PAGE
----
Despite these invisible invaders, humans have avoided extinction because of our incredible immune systems. In this case, it is true that whatever doesn’t kill you makes you stronger – by producing antibodies that fight this specific pathogen next time around. Some diseases, like measles, create enough antibodies so that you can only have one episode in your entire life.

A key controllable way to reduce your risk of infection is through induced resistance, in which you can create antibodies without having to suffer the serious symptoms of a disease. Vaccines do this by inducing a mild reaction in the body – enough to stimulate the production of antibodies but not enough to cause serious symptoms. The immunity granted by antibodies, whether by contracting a disease or getting vaccinated, varies depending on the pathogen. Some microbes mutate rapidly and when they change form, your body no longer recognizes them and needs to build up new antibodies to match the microbes. This is why the seasonal flu vaccine is different every year and actually, the best guess by epidemiologists to predict the prevalent strain.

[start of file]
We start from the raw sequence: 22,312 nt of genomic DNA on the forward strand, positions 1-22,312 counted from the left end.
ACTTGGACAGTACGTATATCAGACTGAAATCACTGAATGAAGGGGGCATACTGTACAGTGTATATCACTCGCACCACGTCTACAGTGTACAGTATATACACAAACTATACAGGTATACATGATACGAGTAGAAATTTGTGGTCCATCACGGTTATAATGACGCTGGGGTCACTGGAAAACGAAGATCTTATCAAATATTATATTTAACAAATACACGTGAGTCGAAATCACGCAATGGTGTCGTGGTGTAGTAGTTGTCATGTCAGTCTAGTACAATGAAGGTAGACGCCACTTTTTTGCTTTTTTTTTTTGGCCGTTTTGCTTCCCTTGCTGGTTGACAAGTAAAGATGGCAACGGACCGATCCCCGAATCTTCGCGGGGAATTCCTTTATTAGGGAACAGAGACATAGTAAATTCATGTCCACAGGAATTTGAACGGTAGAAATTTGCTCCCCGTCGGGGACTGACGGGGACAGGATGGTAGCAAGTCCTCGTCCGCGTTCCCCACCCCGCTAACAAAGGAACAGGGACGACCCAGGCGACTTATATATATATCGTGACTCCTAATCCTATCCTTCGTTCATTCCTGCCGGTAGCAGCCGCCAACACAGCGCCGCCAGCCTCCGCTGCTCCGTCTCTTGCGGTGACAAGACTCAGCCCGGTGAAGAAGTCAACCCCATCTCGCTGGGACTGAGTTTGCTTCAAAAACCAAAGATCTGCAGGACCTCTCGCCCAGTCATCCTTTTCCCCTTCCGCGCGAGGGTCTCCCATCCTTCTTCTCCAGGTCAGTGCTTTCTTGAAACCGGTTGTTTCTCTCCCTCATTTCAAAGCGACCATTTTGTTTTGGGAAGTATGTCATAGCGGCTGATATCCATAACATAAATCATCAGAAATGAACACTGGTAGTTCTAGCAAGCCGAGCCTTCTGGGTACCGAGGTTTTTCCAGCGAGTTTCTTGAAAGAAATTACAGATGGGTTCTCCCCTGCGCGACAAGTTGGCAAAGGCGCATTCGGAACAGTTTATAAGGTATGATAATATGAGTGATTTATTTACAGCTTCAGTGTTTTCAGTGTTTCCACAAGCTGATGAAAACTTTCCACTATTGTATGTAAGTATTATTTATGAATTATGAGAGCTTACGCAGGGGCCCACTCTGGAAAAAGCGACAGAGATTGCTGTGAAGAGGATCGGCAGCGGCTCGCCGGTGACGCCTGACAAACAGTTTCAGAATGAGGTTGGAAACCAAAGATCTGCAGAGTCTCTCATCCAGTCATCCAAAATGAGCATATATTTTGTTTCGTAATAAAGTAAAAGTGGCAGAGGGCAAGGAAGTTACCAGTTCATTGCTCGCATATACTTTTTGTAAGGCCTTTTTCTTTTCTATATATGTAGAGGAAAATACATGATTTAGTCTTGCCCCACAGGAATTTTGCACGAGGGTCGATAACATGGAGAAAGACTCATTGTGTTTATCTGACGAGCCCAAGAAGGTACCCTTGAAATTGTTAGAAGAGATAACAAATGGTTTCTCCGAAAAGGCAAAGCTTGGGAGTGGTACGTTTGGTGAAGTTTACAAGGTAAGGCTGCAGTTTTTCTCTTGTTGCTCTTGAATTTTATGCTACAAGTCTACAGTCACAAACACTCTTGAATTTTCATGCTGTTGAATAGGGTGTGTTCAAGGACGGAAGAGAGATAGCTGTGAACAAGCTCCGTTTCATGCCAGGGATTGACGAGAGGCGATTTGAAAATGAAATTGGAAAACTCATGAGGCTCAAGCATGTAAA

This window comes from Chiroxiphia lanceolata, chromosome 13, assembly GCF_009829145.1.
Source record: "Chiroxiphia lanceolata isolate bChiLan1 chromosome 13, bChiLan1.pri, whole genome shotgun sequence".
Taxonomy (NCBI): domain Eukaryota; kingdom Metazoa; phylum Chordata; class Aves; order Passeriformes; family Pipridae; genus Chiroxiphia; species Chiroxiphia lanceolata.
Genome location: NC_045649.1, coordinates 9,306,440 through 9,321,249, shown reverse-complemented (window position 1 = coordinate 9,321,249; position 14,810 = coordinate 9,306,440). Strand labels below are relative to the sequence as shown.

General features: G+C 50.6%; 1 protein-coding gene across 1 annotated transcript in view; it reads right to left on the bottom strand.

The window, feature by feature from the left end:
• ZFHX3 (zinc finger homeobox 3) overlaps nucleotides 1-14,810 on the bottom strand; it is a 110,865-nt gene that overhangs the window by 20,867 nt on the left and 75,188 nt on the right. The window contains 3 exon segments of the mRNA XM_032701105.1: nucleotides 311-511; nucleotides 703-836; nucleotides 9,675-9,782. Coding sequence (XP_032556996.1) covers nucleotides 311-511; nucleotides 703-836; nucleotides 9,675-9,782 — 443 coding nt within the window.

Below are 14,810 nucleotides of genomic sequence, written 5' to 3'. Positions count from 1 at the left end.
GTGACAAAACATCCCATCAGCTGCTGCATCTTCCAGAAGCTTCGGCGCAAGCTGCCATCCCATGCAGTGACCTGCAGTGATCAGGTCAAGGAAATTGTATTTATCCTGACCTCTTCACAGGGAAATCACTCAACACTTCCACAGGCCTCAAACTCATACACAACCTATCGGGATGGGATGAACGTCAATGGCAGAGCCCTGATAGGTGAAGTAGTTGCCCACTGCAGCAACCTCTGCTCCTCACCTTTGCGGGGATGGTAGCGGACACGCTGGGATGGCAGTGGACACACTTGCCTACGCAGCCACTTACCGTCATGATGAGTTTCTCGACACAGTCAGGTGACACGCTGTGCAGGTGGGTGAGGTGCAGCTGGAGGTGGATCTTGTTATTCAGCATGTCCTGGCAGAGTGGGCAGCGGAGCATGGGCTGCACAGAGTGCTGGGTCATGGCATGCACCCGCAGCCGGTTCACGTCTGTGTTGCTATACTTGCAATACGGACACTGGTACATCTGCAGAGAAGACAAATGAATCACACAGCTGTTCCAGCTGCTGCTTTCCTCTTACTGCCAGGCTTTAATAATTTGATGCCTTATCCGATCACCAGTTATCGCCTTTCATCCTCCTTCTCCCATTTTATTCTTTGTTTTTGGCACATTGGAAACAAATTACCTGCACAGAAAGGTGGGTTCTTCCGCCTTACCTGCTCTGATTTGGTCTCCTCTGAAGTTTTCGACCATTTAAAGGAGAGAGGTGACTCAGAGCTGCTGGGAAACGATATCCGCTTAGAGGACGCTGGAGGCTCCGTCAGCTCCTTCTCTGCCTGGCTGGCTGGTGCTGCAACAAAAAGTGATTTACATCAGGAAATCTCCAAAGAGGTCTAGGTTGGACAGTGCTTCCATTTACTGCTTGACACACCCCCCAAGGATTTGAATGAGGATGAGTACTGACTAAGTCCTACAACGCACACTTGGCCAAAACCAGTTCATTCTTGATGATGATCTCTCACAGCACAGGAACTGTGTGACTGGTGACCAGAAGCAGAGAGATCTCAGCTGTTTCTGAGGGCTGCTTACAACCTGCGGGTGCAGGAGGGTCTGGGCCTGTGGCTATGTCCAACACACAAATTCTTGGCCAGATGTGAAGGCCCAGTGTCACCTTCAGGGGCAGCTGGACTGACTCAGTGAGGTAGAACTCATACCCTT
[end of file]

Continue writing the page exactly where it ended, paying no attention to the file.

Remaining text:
Vaccination benefits both the individual and society; widespread vaccination can promote herd immunity and with time, virtually eliminate infectious diseases. Herd immunity is when enough people in a population have been vaccinated or recovered from disease so that transmission slows significantly or stops. The benefit is that the vulnerable who cannot be vaccinated are protected by the rest of the “herd.” However, even once herd immunity is established, it can break down if pockets of people are not vaccinated. In fact, smallpox is the only disease that has been entirely eradicated.